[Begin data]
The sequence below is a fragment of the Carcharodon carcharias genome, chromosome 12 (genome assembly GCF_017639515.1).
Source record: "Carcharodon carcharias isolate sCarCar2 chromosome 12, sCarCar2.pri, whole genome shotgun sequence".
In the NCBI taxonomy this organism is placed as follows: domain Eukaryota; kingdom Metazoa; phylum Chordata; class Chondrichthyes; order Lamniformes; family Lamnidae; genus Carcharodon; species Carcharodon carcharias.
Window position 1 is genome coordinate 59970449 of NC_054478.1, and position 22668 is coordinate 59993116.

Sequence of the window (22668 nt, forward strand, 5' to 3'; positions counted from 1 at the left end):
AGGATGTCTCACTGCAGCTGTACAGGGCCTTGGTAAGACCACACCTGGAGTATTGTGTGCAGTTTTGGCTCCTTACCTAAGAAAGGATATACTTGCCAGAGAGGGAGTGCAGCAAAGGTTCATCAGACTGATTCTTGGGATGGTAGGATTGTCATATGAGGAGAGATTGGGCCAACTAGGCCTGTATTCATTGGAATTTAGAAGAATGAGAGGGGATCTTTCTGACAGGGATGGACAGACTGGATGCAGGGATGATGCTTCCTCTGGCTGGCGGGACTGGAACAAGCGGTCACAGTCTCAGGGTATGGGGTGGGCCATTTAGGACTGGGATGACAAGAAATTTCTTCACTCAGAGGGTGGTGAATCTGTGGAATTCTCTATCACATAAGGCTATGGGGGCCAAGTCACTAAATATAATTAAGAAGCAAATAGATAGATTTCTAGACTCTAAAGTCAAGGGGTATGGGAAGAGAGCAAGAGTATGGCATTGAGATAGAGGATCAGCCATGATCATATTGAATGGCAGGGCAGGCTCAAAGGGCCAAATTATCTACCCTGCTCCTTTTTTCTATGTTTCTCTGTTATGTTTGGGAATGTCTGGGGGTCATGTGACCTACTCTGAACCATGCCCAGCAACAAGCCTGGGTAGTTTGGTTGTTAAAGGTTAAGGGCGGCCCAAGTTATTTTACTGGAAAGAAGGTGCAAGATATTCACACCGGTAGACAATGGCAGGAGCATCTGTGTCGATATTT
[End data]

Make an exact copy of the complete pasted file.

The sequence below is a fragment of the Carcharodon carcharias genome, chromosome 12 (genome assembly GCF_017639515.1).
Source record: "Carcharodon carcharias isolate sCarCar2 chromosome 12, sCarCar2.pri, whole genome shotgun sequence".
In the NCBI taxonomy this organism is placed as follows: domain Eukaryota; kingdom Metazoa; phylum Chordata; class Chondrichthyes; order Lamniformes; family Lamnidae; genus Carcharodon; species Carcharodon carcharias.
Window position 1 is genome coordinate 59970449 of NC_054478.1, and position 22668 is coordinate 59993116.

Sequence of the window (22668 nt, forward strand, 5' to 3'; positions counted from 1 at the left end):
AGGATGTCTCACTGCAGCTGTACAGGGCCTTGGTAAGACCACACCTGGAGTATTGTGTGCAGTTTTGGCTCCTTACCTAAGAAAGGATATACTTGCCAGAGAGGGAGTGCAGCAAAGGTTCATCAGACTGATTCTTGGGATGGTAGGATTGTCATATGAGGAGAGATTGGGCCAACTAGGCCTGTATTCATTGGAATTTAGAAGAATGAGAGGGGATCTTTCTGACAGGGATGGACAGACTGGATGCAGGGATGATGCTTCCTCTGGCTGGCGGGACTGGAACAAGCGGTCACAGTCTCAGGGTATGGGGTGGGCCATTTAGGACTGGGATGACAAGAAATTTCTTCACTCAGAGGGTGGTGAATCTGTGGAATTCTCTATCACATAAGGCTATGGGGGCCAAGTCACTAAATATAATTAAGAAGCAAATAGATAGATTTCTAGACTCTAAAGTCAAGGGGTATGGGAAGAGAGCAAGAGTATGGCATTGAGATAGAGGATCAGCCATGATCATATTGAATGGCAGGGCAGGCTCAAAGGGCCAAATTATCTACCCTGCTCCTTTTTTCTATGTTTCTCTGTTATGTTTGGGAATGTCTGGGGGTCATGTGACCTACTCTGAACCATGCCCAGCAACAAGCCTGGGTAGTTTGGTTGTTAAAGGTTAAGGGCGGCCCAAGTTATTTTACTGGAAAGAAGGTGCAAGATATTCACACCGGTAGACAATGGCAGGAGCATCTGTGTCGATATTT